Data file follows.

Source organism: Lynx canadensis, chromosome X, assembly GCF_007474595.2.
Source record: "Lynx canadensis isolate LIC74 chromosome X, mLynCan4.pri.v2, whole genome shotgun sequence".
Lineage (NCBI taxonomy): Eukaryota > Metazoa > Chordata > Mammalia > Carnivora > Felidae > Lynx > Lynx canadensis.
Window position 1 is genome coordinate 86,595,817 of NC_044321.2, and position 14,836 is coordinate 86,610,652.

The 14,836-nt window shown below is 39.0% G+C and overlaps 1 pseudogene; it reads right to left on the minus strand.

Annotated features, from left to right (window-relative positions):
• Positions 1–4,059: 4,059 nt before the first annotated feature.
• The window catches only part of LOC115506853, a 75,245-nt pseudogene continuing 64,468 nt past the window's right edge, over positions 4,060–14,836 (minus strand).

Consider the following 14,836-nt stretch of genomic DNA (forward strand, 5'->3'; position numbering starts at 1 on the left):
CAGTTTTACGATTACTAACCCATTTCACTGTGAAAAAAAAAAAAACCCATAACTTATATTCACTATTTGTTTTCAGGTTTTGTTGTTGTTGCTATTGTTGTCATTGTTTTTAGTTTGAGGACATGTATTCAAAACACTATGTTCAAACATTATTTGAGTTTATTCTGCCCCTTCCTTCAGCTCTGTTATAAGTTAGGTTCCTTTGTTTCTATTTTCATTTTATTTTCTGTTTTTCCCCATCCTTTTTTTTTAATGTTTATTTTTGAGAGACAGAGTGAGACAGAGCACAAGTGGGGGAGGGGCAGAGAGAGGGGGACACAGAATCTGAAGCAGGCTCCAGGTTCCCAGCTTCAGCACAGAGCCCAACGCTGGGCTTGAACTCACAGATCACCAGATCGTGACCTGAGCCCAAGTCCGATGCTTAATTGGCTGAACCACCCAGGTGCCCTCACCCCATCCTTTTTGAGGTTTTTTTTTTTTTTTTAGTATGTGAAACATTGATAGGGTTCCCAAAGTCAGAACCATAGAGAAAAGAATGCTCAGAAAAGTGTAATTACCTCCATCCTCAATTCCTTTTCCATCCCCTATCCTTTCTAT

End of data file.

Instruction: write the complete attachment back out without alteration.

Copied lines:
Source organism: Lynx canadensis, chromosome X, assembly GCF_007474595.2.
Source record: "Lynx canadensis isolate LIC74 chromosome X, mLynCan4.pri.v2, whole genome shotgun sequence".
Lineage (NCBI taxonomy): Eukaryota > Metazoa > Chordata > Mammalia > Carnivora > Felidae > Lynx > Lynx canadensis.
Window position 1 is genome coordinate 86,595,817 of NC_044321.2, and position 14,836 is coordinate 86,610,652.

The 14,836-nt window shown below is 39.0% G+C and overlaps 1 pseudogene; it reads right to left on the minus strand.

Annotated features, from left to right (window-relative positions):
• Positions 1–4,059: 4,059 nt before the first annotated feature.
• The window catches only part of LOC115506853, a 75,245-nt pseudogene continuing 64,468 nt past the window's right edge, over positions 4,060–14,836 (minus strand).

Consider the following 14,836-nt stretch of genomic DNA (forward strand, 5'->3'; position numbering starts at 1 on the left):
CAGTTTTACGATTACTAACCCATTTCACTGTGAAAAAAAAAAAAACCCATAACTTATATTCACTATTTGTTTTCAGGTTTTGTTGTTGTTGCTATTGTTGTCATTGTTTTTAGTTTGAGGACATGTATTCAAAACACTATGTTCAAACATTATTTGAGTTTATTCTGCCCCTTCCTTCAGCTCTGTTATAAGTTAGGTTCCTTTGTTTCTATTTTCATTTTATTTTCTGTTTTTCCCCATCCTTTTTTTTTAATGTTTATTTTTGAGAGACAGAGTGAGACAGAGCACAAGTGGGGGAGGGGCAGAGAGAGGGGGACACAGAATCTGAAGCAGGCTCCAGGTTCCCAGCTTCAGCACAGAGCCCAACGCTGGGCTTGAACTCACAGATCACCAGATCGTGACCTGAGCCCAAGTCCGATGCTTAATTGGCTGAACCACCCAGGTGCCCTCACCCCATCCTTTTTGAGGTTTTTTTTTTTTTTTTAGTATGTGAAACATTGATAGGGTTCCCAAAGTCAGAACCATAGAGAAAAGAATGCTCAGAAAAGTGTAATTACCTCCATCCTCAATTCCTTTTCCATCCCCTATCCTTTCTAT